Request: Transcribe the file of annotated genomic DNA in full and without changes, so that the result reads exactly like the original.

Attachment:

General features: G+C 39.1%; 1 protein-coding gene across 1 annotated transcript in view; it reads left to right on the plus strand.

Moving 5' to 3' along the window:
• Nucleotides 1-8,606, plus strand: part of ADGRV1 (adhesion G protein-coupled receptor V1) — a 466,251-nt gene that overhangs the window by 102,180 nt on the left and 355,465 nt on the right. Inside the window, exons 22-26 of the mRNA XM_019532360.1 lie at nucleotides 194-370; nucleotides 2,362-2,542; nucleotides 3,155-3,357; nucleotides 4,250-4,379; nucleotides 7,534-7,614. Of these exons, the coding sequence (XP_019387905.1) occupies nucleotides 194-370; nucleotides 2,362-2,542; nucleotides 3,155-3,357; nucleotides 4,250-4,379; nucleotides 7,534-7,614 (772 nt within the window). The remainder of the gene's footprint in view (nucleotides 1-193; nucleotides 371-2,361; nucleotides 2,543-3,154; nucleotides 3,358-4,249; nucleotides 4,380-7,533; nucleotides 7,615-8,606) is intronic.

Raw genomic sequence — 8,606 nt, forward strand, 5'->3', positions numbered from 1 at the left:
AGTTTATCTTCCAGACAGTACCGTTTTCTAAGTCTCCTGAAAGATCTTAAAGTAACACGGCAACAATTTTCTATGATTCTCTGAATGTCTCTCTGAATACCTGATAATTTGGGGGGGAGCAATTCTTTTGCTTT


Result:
General features: G+C 39.1%; 1 protein-coding gene across 1 annotated transcript in view; it reads left to right on the plus strand.

Moving 5' to 3' along the window:
• Nucleotides 1-8,606, plus strand: part of ADGRV1 (adhesion G protein-coupled receptor V1) — a 466,251-nt gene that overhangs the window by 102,180 nt on the left and 355,465 nt on the right. Inside the window, exons 22-26 of the mRNA XM_019532360.1 lie at nucleotides 194-370; nucleotides 2,362-2,542; nucleotides 3,155-3,357; nucleotides 4,250-4,379; nucleotides 7,534-7,614. Of these exons, the coding sequence (XP_019387905.1) occupies nucleotides 194-370; nucleotides 2,362-2,542; nucleotides 3,155-3,357; nucleotides 4,250-4,379; nucleotides 7,534-7,614 (772 nt within the window). The remainder of the gene's footprint in view (nucleotides 1-193; nucleotides 371-2,361; nucleotides 2,543-3,154; nucleotides 3,358-4,249; nucleotides 4,380-7,533; nucleotides 7,615-8,606) is intronic.

Raw genomic sequence — 8,606 nt, forward strand, 5'->3', positions numbered from 1 at the left:
AGTTTATCTTCCAGACAGTACCGTTTTCTAAGTCTCCTGAAAGATCTTAAAGTAACACGGCAACAATTTTCTATGATTCTCTGAATGTCTCTCTGAATACCTGATAATTTGGGGGGGAGCAATTCTTTTGCTTT